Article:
One of the views from Encore

Of the 34 total units, 30 of the suites at Encore are one bedroom units.

The remaining four are all two bedroom units. Some of the top floor suites have vaulted ceilings as well as sky lights.

Built in 1981, the building was not plumbed to accommodate in-suite laundry, but does have the luxury of laundry rooms on each floor. Thus, there are three laundry rooms in the building, each with one washer and one dryer.

Floor Plans

Sample two bedroom ground floor layout

Few published floor plans exist for Encore, however one example is displayed here. also, some images of interior layouts are also provided.

A suite with skylight windows in a high ceiling
An interior image of one of the units in the Encore


Frequently, buildings in North Vancouver seem to lack in-house amenities in proportion to other buildings in neighbouring municipalities of Greater Vancouver.

One theory for this is the excellent quality and accessibility of the North Shore Recreation Centres.

The nearest to Encore is the John Braithwaite Community Centre on the 100 block of East 1st Street and includes exercise facilities, shared-use computers, meeting rooms and other amenities. A little further on, residents reach the Lonsdale Quay markets with over 80 specialty shops and services.

The Encore features underground parking, storage, and a shared laundry on every floor.


Encore Bylaws
Rentals Yes
Pets Yes
Age No
Barbecues Yes

The bylaws currently allow for unrestricted rentals, which currently comprise approximately one third of the occupants in the building.

There are no restrictions on an occupant's or owners age.

Occupants may have up to two pets, including dogs.

There are no restrictions on patio barbecues.

Likewise, there are no restrictions on laminate or hardwood flooring.


In the 1980s, the era that Encore was built, not much deliberate attention was given to 'green' and sustainable construction techniques.

Perhaps inadvertent results were achieved through merely practical means, such as ordering locally available lumber products to reduce shipping charges, and locally obtained aggregate materials for foundations and sidewalks.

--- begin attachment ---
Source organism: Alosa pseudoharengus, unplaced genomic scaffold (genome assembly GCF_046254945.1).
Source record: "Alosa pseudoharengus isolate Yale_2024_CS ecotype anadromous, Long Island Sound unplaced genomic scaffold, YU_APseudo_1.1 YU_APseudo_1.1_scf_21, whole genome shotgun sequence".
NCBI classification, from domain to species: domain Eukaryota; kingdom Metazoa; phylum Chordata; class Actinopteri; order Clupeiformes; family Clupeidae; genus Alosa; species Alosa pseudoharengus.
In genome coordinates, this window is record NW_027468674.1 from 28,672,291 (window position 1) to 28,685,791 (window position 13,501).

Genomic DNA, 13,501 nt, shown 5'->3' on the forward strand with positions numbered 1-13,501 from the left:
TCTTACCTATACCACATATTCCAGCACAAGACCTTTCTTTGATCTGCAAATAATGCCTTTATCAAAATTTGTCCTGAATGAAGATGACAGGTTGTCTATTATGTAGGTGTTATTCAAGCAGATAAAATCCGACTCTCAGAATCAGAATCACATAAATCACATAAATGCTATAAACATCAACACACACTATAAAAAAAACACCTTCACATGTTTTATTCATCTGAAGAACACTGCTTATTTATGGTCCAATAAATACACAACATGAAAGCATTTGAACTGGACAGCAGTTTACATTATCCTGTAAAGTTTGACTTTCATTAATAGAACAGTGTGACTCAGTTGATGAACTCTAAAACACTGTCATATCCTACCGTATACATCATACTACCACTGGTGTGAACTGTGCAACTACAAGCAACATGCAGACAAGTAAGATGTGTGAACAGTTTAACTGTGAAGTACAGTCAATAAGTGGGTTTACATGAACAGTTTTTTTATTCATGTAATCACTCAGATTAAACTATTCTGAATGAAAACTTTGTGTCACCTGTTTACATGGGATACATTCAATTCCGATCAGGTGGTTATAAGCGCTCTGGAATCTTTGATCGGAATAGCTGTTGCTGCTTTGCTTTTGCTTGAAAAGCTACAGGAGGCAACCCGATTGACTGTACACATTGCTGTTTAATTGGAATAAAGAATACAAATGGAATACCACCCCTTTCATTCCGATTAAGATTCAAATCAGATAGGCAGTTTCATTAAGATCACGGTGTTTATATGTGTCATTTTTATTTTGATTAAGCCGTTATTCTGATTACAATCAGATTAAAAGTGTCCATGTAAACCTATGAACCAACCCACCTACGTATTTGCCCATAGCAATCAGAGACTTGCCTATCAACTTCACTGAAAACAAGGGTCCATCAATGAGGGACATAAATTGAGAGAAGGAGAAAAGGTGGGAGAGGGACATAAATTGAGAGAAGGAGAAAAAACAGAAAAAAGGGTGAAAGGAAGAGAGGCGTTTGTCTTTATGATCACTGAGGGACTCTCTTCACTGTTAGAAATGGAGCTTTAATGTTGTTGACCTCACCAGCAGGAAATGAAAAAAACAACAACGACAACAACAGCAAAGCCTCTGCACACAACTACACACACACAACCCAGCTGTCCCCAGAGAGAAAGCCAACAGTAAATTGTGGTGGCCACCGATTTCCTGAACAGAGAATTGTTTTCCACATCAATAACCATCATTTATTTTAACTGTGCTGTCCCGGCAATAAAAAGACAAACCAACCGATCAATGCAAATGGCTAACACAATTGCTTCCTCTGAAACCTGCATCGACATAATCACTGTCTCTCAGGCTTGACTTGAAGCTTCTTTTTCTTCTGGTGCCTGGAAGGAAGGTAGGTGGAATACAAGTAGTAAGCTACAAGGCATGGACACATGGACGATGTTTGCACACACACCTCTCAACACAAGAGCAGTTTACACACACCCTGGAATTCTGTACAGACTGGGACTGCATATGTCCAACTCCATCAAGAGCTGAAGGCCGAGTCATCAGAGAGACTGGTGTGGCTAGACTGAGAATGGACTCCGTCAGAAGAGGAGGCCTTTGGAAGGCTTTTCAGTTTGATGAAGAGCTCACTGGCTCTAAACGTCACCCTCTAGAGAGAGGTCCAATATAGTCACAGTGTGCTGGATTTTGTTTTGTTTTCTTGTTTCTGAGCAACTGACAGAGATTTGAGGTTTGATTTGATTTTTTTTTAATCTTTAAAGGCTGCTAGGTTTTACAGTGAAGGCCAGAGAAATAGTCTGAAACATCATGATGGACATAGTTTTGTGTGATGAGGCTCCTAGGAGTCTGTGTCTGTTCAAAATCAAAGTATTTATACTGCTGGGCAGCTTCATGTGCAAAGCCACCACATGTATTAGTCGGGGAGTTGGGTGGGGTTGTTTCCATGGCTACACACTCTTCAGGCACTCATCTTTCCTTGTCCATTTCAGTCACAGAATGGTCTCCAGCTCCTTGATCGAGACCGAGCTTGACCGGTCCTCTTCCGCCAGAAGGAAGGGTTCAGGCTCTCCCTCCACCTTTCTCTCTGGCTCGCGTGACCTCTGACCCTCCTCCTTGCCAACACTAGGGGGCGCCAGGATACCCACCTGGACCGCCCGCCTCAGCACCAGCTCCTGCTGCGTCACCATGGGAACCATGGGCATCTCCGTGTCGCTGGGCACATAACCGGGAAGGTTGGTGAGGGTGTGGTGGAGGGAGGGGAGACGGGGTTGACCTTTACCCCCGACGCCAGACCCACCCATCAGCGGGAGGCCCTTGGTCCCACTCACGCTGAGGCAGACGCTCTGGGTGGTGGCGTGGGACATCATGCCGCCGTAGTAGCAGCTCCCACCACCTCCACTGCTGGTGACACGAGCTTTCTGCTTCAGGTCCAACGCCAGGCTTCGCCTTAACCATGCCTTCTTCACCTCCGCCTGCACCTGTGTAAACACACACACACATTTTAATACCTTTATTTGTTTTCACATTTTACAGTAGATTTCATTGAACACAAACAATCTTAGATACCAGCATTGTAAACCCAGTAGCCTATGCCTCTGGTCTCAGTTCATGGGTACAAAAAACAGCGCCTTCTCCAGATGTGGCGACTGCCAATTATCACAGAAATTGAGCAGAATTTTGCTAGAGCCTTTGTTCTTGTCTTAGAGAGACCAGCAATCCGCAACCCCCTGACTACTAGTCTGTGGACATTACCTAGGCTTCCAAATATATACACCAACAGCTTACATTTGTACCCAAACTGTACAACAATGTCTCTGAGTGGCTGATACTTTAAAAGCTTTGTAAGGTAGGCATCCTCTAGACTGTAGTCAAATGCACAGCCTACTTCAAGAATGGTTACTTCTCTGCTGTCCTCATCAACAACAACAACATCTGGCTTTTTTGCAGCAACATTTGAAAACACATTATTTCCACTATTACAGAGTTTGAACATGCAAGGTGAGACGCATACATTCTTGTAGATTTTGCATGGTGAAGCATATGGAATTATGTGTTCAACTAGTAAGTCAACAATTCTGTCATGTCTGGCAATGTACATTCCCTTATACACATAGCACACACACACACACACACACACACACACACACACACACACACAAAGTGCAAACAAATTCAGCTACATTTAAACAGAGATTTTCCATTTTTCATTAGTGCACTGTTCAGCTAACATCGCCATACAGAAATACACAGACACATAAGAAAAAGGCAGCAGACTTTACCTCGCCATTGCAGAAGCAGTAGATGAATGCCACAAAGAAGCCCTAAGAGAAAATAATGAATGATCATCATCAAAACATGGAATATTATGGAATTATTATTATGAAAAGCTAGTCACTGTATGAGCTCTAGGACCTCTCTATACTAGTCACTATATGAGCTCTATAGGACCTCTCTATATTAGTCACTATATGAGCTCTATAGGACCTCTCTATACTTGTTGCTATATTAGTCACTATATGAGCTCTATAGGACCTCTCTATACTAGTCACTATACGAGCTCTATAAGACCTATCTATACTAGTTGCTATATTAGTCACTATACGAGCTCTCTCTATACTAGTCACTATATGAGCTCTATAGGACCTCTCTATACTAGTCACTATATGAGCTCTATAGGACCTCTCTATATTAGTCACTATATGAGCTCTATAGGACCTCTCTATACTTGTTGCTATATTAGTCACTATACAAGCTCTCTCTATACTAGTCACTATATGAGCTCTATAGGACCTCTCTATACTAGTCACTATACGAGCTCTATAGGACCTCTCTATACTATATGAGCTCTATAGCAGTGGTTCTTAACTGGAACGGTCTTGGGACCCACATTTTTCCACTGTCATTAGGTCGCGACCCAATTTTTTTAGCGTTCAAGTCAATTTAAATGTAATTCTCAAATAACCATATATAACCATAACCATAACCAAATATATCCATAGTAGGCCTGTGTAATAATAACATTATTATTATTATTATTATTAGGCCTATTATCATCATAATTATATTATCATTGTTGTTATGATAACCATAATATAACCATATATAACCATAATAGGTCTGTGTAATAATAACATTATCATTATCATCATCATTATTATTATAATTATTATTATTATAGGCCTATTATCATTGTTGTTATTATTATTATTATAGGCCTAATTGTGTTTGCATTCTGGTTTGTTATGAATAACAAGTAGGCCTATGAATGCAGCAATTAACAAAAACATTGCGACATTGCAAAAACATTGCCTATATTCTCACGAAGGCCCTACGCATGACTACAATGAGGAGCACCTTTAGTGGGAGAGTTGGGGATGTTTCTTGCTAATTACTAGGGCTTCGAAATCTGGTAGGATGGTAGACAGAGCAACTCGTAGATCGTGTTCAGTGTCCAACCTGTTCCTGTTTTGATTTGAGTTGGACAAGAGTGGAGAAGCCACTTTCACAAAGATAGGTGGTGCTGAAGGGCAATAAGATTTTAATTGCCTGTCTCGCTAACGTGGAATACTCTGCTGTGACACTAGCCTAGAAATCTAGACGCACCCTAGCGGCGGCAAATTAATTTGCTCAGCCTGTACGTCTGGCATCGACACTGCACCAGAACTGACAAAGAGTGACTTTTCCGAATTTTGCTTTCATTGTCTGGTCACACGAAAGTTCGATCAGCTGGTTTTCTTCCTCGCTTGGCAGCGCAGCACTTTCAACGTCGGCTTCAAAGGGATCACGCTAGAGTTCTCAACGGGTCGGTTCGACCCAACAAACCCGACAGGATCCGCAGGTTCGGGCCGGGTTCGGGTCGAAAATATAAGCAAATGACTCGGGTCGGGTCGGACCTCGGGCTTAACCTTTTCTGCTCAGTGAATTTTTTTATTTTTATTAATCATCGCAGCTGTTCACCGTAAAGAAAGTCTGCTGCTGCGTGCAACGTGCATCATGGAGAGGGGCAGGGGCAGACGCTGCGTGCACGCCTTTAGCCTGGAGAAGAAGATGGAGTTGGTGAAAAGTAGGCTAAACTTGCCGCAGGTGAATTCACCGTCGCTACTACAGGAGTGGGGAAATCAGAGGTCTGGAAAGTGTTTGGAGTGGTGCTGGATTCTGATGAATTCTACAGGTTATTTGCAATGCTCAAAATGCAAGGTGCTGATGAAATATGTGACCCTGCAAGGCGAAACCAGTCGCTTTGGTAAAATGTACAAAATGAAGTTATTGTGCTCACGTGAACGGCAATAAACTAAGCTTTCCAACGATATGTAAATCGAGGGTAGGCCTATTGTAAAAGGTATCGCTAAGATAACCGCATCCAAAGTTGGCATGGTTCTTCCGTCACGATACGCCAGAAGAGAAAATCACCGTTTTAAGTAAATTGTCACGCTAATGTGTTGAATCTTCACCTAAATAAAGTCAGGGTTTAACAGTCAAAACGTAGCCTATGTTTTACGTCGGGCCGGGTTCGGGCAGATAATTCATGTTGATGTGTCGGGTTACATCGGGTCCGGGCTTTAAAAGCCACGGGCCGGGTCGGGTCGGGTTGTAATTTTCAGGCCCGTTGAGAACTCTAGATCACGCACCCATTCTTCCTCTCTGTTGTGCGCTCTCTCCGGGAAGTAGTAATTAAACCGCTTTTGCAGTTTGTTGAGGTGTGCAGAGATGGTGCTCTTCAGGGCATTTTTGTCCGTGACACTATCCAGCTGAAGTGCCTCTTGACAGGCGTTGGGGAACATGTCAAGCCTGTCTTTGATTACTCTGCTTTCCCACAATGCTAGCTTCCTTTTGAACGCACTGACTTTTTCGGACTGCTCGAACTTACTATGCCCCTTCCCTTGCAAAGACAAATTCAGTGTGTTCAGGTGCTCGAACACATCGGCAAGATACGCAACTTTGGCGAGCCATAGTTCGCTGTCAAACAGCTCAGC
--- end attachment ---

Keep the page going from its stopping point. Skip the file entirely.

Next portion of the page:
As residents in Encore continue to improve their homes, they may take steps to lower their impact on the environment by installing low-flow fixtures, choosing renewable building materials, and low 'volatile organic compound' (VOC) paints and adhesives. The proper and safe disposal of renovation waste is also beneficial.

Vancouver as a whole is in the running to become the “World’s Greenest City” by the year 2020. A lofty goal, to say the least, but achievable when construction companies, architects, and individual homeowners all contribute to the guidelines set out for this accomplishment.


One of the exhibits at Presentation House
  • Encore's next door neighbour, the Presentation House and North Vancouver Museum and Archives, has had a long and storied history in North Vancouver. It has been at different points both North Vancouver's City Hall as well as the headquarters of the former North Vancouver Police.

Anne MacDonald Studio
  • The Anne MacDonald Studio building, which shares the same lot as the Presentation House Theatre, was originally an Anglican Church built in 1899. The 20 by 45 foot wooden building also served as a church hall and later, as a scout hall. The church was replaced in 1973 and the congregation offered the historic building to the city, if they moved it to a new site. Director Anne MacDonald, who headed the The North Vancouver Community Arts Council at the time, spearheaded the acquisition of the old structure and its subsequent relocation. Funding for the project was raised from several sources and Anne MacDonald was honoured by having the new performance arts studio named after her.[3]

  • Intrawest, the building's original developer, started out of Vancouver but grew into one of the world's largest and most recognized builders of resort communities. Now headquartered in Denver, Colorado, Intrawest was one of the first companies to begin building up the Whistler area in the 1980s and beyond.[4]


  1. Walk Score
  2. PCM Pomeroy Construction and Maintenance
  3. Presentation House Theatre
  4. Wikipedia - Intrawest